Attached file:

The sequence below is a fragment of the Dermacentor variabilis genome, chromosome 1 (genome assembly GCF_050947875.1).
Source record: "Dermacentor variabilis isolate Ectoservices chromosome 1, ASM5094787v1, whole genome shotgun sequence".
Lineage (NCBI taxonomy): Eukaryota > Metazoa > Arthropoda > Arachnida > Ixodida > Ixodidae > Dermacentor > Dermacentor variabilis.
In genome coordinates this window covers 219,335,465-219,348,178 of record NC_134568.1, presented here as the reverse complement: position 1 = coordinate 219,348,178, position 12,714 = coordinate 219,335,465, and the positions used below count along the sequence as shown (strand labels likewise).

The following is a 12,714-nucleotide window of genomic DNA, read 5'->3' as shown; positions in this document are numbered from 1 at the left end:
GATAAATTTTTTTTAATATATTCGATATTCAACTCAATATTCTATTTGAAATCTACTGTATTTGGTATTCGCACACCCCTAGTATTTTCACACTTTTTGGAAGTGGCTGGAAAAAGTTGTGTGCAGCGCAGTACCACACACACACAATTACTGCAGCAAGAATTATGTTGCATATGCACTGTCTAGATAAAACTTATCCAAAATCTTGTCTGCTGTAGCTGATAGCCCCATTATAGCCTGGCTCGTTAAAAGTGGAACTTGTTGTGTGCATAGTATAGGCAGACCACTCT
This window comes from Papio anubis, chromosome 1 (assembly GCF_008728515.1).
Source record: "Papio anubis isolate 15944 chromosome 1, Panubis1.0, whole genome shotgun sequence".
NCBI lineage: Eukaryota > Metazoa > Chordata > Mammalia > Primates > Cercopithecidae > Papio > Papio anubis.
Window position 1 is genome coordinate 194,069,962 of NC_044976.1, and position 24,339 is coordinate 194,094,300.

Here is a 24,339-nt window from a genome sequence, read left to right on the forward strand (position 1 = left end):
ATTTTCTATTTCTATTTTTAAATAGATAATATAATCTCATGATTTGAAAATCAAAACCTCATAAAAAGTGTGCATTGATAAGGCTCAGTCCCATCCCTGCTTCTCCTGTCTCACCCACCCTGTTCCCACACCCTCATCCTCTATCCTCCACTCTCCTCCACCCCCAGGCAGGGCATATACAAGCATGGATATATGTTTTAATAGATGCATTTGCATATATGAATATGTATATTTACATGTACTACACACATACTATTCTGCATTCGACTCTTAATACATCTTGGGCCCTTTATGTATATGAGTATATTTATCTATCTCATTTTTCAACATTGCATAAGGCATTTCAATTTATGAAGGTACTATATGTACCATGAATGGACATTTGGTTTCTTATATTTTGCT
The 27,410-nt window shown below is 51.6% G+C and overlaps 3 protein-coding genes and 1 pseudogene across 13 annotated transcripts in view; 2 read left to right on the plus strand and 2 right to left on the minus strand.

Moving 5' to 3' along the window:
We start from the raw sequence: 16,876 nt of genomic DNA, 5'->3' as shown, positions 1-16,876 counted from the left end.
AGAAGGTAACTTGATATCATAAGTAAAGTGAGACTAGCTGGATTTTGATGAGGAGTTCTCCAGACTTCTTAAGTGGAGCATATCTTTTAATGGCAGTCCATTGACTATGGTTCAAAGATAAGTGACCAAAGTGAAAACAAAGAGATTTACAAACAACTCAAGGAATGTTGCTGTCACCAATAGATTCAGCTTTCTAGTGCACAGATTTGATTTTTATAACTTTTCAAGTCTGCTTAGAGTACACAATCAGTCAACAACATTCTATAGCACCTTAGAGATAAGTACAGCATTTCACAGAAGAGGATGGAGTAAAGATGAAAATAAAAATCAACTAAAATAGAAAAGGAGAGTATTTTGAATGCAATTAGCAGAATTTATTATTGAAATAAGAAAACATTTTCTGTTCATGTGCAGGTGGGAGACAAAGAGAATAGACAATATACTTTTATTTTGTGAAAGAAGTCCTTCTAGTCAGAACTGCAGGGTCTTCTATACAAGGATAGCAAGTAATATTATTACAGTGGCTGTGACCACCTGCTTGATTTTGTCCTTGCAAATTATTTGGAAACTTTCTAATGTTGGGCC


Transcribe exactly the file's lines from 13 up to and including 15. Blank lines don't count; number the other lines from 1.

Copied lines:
The 27,410-nt window shown below is 51.6% G+C and overlaps 3 protein-coding genes and 1 pseudogene across 13 annotated transcripts in view; 2 read left to right on the plus strand and 2 right to left on the minus strand.

Moving 5' to 3' along the window:
We start from the raw sequence: 16,876 nt of genomic DNA, 5'->3' as shown, positions 1-16,876 counted from the left end.